After the rest, we set off again. When we got further on, the men lowered the coffin again and stopped, as if they were lost. We looked around us and saw only mud, water, and lots and lots of sky. An empty space, terrifying in case there was a downpour. A good thing there wasn’t.
  After we’d come a long way, we got to a little hump with a cross on it, the only thing to guide ourselves by. It marked the place where a man had been murdered, a long time ago, when many of us hadn’t even been born. This was what we’d been waiting for. We took the stones out of our pockets and threw them at the cross.
  They said it was to frighten the dead man’s ghost, so that he’d never come back to frighten the living.
  When we got to the cemetery, luckily the grave was already open. There was no priest, nothing, just a lot of sand and clay around the hole.
  The gravedigger was expecting us, as if we were his enemies. He always complained about the delay, it was no joke waiting in this bleak place, under such a hot sun. He only had a small hut where he kept his tools, spades and hoes, and a little wheelbarrow, where children’s coffins were put to keep them off the ground.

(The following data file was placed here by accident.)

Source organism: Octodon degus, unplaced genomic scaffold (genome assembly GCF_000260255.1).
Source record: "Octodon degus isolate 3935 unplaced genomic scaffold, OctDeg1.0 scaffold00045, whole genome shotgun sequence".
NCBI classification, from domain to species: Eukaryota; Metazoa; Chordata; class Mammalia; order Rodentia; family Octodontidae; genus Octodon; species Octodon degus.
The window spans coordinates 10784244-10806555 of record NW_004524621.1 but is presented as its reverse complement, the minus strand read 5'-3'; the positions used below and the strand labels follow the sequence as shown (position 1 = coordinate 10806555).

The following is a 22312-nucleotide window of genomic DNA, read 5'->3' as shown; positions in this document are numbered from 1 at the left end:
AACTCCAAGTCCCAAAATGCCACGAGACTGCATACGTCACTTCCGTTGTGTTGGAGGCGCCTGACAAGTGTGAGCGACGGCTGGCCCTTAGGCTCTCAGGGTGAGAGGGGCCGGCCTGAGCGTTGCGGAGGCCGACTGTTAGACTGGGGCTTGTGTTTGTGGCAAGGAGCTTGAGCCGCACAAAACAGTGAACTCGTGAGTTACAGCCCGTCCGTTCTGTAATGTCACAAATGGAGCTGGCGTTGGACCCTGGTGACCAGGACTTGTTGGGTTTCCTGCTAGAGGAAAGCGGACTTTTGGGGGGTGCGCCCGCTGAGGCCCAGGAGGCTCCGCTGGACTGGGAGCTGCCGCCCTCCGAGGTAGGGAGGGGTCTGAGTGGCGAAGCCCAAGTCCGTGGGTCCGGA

Above the graves, only a cross with the name of the deceased; the older tombs were covered with a lot of weeds, only the odd one had a glass with a plastic flower bleached by the sun.
  The men crossed themselves, and we followed them, a woman’s voice began an ave Maria, mother of God, hope of the world, while the coffin slowly went down. A sob or two maybe, but that was unusual. Those who really cried stayed at home, not to get in the way. Then it was only the pounding of the clay balls, everyone chose the best clod he could find, and flung it hard at the coffin, as if taking vengeance on the deceased.
  Lucky that when you’re dead you don’t feel anything, noise, sadness, longing, nothing. A blessing, as they say.
  The return was always harder, not because of the body we left behind, but because of the tide. Our flip-flops hanging from our fingers, a step here, another there, so as not to slip or fall into the quicksand. That was why we always took a dog to go in front of us. When the tide had gone right down, then we had to struggle through the mud, any false step and we would slip and get home covered in muck, as filthy as a crabgatherer.
  At high tide, it was better. The women rolled up their skirts, it was a sight to behold, the patches of flesh glittered next to the shining water. When any of them got stuck, we burst out laughing and everyone got together to pull her out of the hole. We got back home very late at night, all of us tired and dirty, but no longer sad.
  We’d already forgotten the deceased.